I have seen it all and experienced most. Few things surprise me. But most importantly, nothing makes me run – except spiders. Spiders make me run. But only because I recognize their tactical advantage with the extra legs. We all have that one thing.
This journey of mine and the clients, friends, and colleagues I’ve coached along the way has shown me that time under tension yields strength. I qualify that with one thing – you must be willing to travel unpaved roads that lack standard road signs. I don’t do ‘standard’.
I’m formally trained in the Co-Active method of coaching. But I have also used my expertise as a crisis negotiator and investigator to develop The Cereus Method for Critical Conversations – a process of inquiry that guides people through communication around sensitive and emotionally charged topics. I also teach a method of soul writing which are independent writing techniques that inspire reflection and self-awareness. Between my professional career, personal experience, and negotiating with three teenage daughters, I have a lifetime of experience communicating under stress. I have filled my toolbox with proven strategies.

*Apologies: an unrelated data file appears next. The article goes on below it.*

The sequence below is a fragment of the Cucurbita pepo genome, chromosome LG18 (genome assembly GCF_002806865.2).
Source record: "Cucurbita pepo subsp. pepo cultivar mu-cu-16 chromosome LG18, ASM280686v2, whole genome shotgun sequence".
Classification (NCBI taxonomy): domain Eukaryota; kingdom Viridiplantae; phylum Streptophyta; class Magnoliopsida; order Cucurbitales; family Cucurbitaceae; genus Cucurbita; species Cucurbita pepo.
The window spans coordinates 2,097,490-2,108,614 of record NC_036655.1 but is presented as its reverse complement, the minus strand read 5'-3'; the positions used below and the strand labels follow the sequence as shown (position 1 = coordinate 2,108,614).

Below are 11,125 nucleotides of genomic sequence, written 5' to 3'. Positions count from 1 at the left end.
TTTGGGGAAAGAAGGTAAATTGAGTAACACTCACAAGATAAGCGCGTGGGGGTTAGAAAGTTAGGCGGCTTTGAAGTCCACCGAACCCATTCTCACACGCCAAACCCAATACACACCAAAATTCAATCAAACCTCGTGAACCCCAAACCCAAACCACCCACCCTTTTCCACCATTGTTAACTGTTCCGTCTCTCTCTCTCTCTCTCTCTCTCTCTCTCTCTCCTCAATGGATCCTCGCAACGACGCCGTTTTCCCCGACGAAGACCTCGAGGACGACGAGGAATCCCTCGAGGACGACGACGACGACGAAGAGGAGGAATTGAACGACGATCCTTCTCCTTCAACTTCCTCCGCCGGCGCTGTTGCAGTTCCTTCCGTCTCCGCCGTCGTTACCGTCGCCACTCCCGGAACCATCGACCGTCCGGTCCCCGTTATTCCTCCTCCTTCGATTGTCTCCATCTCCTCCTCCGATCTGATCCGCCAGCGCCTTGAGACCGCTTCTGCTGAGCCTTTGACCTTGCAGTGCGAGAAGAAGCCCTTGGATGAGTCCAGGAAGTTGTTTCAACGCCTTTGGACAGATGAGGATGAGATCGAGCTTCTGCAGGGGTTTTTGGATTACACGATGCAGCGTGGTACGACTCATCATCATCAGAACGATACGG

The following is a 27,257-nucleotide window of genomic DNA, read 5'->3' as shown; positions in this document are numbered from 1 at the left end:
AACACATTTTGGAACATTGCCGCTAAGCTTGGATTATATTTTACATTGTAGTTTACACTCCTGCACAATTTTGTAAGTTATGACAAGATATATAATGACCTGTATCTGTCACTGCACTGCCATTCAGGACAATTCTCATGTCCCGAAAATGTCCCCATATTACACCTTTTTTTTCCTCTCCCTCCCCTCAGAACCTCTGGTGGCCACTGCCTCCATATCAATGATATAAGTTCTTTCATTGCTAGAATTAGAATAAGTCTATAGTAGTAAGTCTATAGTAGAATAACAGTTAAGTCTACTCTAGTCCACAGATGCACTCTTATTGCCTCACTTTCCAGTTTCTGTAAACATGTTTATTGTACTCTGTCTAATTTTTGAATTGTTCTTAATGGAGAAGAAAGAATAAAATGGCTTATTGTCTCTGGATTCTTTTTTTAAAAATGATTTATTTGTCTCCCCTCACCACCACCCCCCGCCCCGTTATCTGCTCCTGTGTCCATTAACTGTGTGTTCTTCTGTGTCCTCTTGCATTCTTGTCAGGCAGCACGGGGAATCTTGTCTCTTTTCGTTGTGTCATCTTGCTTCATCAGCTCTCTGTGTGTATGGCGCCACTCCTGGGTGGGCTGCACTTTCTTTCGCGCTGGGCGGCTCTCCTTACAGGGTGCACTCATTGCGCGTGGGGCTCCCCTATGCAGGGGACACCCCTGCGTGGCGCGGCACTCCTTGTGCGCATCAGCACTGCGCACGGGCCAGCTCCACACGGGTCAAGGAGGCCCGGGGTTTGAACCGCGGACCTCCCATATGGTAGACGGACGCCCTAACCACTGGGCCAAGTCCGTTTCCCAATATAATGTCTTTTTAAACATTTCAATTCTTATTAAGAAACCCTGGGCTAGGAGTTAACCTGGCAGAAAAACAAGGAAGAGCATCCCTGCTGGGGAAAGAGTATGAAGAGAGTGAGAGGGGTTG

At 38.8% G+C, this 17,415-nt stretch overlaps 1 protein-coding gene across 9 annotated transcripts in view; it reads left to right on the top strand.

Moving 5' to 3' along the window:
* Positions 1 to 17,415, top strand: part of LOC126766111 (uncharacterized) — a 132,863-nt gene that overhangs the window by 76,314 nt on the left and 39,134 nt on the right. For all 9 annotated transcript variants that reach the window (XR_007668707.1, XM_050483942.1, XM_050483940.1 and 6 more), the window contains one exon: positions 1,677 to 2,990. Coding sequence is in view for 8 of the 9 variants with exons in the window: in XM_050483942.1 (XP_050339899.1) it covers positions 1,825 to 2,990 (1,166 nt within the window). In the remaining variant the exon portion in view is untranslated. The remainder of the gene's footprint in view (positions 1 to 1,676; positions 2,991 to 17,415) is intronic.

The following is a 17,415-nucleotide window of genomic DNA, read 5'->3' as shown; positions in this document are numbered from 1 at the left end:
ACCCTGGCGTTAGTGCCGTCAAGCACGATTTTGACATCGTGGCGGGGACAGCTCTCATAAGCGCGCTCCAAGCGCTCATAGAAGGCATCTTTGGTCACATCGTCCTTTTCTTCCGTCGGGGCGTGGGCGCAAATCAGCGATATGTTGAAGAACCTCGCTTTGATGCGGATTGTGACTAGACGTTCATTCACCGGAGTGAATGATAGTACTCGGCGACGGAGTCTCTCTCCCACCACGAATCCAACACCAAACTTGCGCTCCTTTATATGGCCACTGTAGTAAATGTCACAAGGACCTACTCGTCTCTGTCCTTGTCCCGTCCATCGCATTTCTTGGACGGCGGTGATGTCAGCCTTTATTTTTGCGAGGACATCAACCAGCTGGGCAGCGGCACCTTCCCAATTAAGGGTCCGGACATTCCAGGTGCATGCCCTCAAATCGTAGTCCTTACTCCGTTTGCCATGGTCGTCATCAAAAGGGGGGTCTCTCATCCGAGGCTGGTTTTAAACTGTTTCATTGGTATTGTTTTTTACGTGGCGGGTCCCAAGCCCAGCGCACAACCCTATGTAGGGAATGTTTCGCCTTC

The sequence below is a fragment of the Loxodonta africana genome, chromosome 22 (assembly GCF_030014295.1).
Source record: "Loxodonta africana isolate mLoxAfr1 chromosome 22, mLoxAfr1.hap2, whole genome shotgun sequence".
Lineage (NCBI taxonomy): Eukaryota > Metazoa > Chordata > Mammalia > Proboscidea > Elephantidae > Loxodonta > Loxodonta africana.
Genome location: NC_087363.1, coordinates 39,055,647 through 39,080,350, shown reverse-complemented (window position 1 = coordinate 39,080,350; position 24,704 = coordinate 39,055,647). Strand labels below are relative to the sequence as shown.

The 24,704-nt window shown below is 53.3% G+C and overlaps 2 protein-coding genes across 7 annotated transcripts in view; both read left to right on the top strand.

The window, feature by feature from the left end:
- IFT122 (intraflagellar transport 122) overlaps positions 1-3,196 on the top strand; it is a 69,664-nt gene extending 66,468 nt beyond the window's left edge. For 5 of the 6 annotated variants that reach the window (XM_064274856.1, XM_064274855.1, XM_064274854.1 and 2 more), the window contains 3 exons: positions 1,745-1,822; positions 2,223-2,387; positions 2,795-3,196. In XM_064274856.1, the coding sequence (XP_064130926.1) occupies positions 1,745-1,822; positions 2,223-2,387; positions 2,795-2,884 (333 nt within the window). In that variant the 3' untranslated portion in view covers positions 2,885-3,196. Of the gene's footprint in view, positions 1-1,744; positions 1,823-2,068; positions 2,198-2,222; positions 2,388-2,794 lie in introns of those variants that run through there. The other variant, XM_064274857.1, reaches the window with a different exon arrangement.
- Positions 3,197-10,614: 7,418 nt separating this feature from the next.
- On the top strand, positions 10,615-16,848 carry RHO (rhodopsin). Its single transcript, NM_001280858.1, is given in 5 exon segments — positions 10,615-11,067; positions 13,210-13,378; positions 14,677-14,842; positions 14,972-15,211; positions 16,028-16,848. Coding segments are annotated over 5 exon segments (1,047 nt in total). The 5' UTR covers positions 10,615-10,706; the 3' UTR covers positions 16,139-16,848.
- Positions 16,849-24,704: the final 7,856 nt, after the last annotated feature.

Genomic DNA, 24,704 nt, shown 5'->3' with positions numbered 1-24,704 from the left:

People get stuck when expectation doesn’t match the reality that confronts them. They get tunnel vision focused on the crisis and lose their peripheral vision of the vast expanse of inconspicuous inroads to the outcomes they really desire. I support people by asking the questions that inspire broadened perspectives to shift their narrow focus. My coaching method is similar to how I used to approach a crisis negotiation with a barricaded subject or how I conduct an interview to unearth the truth. I ask the tough questions that eliminate the potential for contrived responses. Tough questions open doors that invite creativity, reflection, and alignment. They don’t allow you to hide. Most importantly, they remove the focus from panic and fear and point us toward ways to navigate the terrain of uncharted possibility. Tough questions unlock our innate how-to-manuals of the self and show us how to survive and thrive.